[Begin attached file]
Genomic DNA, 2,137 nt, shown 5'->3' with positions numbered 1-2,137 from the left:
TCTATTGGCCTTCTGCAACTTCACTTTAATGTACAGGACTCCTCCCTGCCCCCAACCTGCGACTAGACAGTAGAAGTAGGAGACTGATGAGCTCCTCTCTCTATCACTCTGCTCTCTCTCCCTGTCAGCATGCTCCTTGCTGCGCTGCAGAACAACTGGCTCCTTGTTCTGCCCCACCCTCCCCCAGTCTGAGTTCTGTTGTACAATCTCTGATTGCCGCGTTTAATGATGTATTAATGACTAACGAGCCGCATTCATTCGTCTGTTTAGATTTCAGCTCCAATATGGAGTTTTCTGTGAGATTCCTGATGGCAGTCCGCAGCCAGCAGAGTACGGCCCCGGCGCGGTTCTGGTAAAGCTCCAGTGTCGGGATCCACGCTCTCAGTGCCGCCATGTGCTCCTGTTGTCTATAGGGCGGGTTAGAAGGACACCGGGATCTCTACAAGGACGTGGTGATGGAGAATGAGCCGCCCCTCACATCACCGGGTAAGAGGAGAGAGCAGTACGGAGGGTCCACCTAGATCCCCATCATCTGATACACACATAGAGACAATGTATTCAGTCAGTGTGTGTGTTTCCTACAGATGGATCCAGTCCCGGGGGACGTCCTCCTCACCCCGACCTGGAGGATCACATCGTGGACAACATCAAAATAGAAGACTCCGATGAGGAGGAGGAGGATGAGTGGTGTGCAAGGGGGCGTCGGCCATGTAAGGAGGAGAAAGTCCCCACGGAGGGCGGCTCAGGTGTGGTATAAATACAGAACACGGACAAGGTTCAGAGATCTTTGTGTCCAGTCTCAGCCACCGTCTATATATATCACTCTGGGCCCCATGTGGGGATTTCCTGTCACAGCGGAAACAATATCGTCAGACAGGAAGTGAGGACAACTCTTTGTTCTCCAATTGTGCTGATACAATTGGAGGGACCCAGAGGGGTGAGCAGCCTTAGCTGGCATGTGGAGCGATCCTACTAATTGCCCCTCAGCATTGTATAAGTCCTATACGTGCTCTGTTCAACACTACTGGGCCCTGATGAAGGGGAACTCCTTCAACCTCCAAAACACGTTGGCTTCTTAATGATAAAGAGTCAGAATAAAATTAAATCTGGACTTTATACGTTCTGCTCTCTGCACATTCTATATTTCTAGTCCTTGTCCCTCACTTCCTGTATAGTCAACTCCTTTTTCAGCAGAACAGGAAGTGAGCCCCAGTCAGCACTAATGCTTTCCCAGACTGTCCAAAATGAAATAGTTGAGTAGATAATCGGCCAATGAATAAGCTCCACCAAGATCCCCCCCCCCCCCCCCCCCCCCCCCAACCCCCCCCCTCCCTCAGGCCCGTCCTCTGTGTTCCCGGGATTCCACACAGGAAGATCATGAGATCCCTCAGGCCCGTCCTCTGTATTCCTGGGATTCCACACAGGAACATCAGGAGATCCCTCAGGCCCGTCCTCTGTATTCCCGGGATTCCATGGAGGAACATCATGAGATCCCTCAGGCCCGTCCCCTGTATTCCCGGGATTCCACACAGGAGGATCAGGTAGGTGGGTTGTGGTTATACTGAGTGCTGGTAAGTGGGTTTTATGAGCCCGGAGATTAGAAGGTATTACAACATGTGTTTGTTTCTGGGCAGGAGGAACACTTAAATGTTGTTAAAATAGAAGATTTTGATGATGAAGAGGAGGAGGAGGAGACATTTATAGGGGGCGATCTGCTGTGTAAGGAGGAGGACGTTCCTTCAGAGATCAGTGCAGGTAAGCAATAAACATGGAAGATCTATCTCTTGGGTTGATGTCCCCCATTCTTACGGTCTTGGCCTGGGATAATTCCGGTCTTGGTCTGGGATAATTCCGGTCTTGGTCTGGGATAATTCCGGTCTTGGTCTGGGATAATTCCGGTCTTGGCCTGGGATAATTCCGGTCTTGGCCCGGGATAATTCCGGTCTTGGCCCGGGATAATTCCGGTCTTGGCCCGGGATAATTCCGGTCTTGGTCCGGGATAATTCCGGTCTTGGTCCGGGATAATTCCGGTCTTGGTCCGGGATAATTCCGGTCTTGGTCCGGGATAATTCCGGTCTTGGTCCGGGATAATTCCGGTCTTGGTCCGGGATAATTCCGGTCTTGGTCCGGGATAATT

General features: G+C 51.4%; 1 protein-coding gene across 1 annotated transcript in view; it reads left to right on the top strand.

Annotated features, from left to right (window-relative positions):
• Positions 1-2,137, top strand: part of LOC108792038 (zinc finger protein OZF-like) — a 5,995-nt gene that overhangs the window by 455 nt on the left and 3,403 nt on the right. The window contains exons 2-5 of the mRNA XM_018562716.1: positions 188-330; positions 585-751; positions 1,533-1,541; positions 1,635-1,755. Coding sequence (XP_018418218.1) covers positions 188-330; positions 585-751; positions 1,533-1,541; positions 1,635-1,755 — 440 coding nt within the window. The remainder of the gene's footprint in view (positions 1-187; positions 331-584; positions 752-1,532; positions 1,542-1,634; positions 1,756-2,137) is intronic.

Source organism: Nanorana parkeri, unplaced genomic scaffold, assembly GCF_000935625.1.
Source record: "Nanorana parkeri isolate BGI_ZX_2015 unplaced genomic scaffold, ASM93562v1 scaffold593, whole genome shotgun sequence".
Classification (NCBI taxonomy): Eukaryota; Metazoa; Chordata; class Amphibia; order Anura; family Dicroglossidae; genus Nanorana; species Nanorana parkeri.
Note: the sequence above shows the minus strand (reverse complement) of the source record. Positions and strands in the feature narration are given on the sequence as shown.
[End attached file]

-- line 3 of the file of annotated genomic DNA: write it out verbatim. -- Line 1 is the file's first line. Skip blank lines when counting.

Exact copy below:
General features: G+C 51.4%; 1 protein-coding gene across 1 annotated transcript in view; it reads left to right on the top strand.